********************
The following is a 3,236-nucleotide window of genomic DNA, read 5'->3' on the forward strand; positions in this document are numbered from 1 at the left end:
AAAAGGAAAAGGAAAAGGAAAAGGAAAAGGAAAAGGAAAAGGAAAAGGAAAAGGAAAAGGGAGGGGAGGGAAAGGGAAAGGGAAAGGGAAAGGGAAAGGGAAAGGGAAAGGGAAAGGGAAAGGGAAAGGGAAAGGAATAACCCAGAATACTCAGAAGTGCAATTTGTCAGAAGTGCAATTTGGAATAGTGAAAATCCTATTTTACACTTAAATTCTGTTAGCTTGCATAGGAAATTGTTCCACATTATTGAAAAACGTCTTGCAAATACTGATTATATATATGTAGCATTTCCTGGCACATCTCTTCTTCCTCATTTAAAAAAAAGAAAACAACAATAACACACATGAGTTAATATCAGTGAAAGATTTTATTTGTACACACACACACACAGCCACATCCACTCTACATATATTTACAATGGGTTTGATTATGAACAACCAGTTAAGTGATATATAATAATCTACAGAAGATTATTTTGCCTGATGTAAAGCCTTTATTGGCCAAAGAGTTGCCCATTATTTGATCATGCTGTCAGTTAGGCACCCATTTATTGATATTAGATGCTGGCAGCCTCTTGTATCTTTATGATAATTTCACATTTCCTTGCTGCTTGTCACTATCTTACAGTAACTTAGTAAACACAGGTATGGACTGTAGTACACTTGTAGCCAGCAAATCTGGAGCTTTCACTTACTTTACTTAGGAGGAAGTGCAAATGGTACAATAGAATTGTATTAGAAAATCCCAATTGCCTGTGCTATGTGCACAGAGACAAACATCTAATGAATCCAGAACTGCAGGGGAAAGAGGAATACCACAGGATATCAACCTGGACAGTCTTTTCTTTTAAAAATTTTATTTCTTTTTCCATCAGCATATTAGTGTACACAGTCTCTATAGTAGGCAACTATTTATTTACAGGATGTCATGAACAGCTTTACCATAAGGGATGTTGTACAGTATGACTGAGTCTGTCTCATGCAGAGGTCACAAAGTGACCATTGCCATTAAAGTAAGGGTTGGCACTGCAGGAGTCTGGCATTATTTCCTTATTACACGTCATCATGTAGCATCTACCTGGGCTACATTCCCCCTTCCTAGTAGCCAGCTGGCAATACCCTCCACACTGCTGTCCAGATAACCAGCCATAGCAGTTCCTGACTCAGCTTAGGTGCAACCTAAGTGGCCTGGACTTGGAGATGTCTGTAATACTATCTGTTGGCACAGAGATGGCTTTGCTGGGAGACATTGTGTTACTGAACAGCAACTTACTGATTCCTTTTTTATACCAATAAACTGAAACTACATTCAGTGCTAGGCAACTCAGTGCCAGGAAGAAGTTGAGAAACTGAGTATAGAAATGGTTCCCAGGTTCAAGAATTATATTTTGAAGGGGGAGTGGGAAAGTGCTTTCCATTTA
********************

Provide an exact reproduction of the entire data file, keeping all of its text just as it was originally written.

The following is a 3,236-nucleotide window of genomic DNA, read 5'->3' on the forward strand; positions in this document are numbered from 1 at the left end:
AAAAGGAAAAGGAAAAGGAAAAGGAAAAGGAAAAGGAAAAGGAAAAGGAAAAGGAAAAGGGAGGGGAGGGAAAGGGAAAGGGAAAGGGAAAGGGAAAGGGAAAGGGAAAGGGAAAGGGAAAGGGAAAGGGAAAGGAATAACCCAGAATACTCAGAAGTGCAATTTGTCAGAAGTGCAATTTGGAATAGTGAAAATCCTATTTTACACTTAAATTCTGTTAGCTTGCATAGGAAATTGTTCCACATTATTGAAAAACGTCTTGCAAATACTGATTATATATATGTAGCATTTCCTGGCACATCTCTTCTTCCTCATTTAAAAAAAAGAAAACAACAATAACACACATGAGTTAATATCAGTGAAAGATTTTATTTGTACACACACACACACAGCCACATCCACTCTACATATATTTACAATGGGTTTGATTATGAACAACCAGTTAAGTGATATATAATAATCTACAGAAGATTATTTTGCCTGATGTAAAGCCTTTATTGGCCAAAGAGTTGCCCATTATTTGATCATGCTGTCAGTTAGGCACCCATTTATTGATATTAGATGCTGGCAGCCTCTTGTATCTTTATGATAATTTCACATTTCCTTGCTGCTTGTCACTATCTTACAGTAACTTAGTAAACACAGGTATGGACTGTAGTACACTTGTAGCCAGCAAATCTGGAGCTTTCACTTACTTTACTTAGGAGGAAGTGCAAATGGTACAATAGAATTGTATTAGAAAATCCCAATTGCCTGTGCTATGTGCACAGAGACAAACATCTAATGAATCCAGAACTGCAGGGGAAAGAGGAATACCACAGGATATCAACCTGGACAGTCTTTTCTTTTAAAAATTTTATTTCTTTTTCCATCAGCATATTAGTGTACACAGTCTCTATAGTAGGCAACTATTTATTTACAGGATGTCATGAACAGCTTTACCATAAGGGATGTTGTACAGTATGACTGAGTCTGTCTCATGCAGAGGTCACAAAGTGACCATTGCCATTAAAGTAAGGGTTGGCACTGCAGGAGTCTGGCATTATTTCCTTATTACACGTCATCATGTAGCATCTACCTGGGCTACATTCCCCCTTCCTAGTAGCCAGCTGGCAATACCCTCCACACTGCTGTCCAGATAACCAGCCATAGCAGTTCCTGACTCAGCTTAGGTGCAACCTAAGTGGCCTGGACTTGGAGATGTCTGTAATACTATCTGTTGGCACAGAGATGGCTTTGCTGGGAGACATTGTGTTACTGAACAGCAACTTACTGATTCCTTTTTTATACCAATAAACTGAAACTACATTCAGTGCTAGGCAACTCAGTGCCAGGAAGAAGTTGAGAAACTGAGTATAGAAATGGTTCCCAGGTTCAAGAATTATATTTTGAAGGGGGAGTGGGAAAGTGCTTTCCATTTA